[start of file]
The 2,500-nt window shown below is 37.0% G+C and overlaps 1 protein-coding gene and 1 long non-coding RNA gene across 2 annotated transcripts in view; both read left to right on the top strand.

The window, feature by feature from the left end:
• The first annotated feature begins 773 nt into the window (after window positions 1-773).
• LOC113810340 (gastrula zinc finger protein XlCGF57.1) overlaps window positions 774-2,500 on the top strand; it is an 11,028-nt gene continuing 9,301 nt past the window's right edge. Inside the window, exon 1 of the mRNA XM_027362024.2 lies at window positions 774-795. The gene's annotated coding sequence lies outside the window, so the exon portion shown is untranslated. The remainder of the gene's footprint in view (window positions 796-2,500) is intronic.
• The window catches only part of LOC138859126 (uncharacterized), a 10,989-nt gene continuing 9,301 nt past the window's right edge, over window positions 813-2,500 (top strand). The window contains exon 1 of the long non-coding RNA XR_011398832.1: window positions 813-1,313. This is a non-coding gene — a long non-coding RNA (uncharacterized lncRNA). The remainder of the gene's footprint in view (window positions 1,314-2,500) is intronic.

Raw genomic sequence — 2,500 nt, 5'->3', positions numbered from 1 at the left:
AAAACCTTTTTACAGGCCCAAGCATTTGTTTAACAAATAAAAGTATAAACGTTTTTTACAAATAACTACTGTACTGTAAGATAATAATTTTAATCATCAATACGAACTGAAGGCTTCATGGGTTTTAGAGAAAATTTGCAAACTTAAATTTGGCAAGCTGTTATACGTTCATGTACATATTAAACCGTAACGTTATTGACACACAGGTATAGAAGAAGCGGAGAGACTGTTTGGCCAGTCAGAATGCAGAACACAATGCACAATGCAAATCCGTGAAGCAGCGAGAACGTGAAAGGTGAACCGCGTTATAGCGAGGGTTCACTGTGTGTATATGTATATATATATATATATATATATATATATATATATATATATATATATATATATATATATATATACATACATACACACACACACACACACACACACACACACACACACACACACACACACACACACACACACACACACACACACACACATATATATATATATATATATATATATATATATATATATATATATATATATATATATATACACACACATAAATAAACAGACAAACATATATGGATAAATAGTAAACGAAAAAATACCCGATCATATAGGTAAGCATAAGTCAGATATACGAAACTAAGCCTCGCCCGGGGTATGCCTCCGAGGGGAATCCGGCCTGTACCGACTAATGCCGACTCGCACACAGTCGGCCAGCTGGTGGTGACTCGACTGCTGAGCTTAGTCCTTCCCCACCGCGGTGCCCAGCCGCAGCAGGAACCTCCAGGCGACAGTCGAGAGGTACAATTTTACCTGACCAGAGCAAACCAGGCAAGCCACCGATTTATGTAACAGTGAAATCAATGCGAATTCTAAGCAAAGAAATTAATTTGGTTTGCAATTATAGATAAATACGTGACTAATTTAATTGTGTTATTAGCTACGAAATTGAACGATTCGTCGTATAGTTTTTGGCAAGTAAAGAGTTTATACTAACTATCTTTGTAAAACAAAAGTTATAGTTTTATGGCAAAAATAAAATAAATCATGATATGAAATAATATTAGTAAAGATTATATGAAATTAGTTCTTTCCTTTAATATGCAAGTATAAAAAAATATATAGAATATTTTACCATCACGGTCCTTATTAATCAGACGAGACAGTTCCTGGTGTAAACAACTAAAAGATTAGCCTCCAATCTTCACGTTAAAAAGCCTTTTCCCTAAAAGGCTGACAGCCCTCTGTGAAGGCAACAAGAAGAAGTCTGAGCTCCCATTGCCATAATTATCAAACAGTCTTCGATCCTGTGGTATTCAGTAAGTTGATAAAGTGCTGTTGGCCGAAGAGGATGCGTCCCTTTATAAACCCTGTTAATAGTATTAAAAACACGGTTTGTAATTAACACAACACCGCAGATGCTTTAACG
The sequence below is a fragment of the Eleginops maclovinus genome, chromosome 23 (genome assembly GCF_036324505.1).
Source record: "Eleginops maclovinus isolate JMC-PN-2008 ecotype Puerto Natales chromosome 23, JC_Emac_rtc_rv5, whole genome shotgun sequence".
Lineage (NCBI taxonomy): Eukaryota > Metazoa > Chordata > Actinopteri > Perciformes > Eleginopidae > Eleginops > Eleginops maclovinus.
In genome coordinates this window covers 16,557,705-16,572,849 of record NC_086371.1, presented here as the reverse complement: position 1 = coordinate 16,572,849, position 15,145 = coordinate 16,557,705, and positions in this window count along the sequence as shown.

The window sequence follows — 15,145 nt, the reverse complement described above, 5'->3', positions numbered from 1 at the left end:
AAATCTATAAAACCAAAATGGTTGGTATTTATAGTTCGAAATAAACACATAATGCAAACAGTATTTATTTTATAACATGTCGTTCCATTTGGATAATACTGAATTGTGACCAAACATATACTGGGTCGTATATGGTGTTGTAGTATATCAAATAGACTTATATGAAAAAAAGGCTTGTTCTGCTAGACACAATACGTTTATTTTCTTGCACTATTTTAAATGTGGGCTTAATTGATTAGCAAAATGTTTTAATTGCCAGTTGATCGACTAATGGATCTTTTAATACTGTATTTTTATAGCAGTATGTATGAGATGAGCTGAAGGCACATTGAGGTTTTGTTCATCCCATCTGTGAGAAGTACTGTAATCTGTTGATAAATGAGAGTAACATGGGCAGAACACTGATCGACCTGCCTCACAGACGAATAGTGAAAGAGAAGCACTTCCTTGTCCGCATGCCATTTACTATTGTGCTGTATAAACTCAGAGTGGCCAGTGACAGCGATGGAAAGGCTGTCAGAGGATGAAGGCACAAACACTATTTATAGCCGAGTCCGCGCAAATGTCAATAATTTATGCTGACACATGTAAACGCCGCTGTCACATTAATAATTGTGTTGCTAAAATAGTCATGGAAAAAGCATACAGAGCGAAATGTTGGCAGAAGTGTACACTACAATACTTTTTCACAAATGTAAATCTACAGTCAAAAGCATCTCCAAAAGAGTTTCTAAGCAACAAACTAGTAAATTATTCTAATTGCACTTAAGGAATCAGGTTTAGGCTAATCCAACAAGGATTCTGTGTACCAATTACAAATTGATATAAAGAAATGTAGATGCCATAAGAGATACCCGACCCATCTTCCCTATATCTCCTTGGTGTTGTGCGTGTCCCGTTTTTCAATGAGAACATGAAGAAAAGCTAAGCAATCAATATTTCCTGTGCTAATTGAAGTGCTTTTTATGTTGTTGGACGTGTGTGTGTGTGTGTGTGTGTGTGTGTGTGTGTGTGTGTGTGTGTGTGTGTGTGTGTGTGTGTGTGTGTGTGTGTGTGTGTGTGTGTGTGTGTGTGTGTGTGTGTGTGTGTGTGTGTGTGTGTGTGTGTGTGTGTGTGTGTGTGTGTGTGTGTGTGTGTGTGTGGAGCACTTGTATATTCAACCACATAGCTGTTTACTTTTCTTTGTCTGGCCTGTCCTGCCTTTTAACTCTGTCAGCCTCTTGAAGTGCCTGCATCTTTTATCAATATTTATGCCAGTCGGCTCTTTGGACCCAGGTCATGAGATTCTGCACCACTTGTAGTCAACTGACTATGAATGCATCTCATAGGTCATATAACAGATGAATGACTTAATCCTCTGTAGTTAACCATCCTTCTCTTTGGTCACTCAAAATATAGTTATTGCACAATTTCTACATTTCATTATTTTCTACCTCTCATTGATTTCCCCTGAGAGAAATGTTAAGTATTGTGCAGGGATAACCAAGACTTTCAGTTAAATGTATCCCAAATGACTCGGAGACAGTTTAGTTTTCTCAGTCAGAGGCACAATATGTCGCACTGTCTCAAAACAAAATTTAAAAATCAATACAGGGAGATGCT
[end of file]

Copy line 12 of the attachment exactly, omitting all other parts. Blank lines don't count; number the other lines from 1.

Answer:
The window sequence follows — 15,145 nt, the reverse complement described above, 5'->3', positions numbered from 1 at the left end: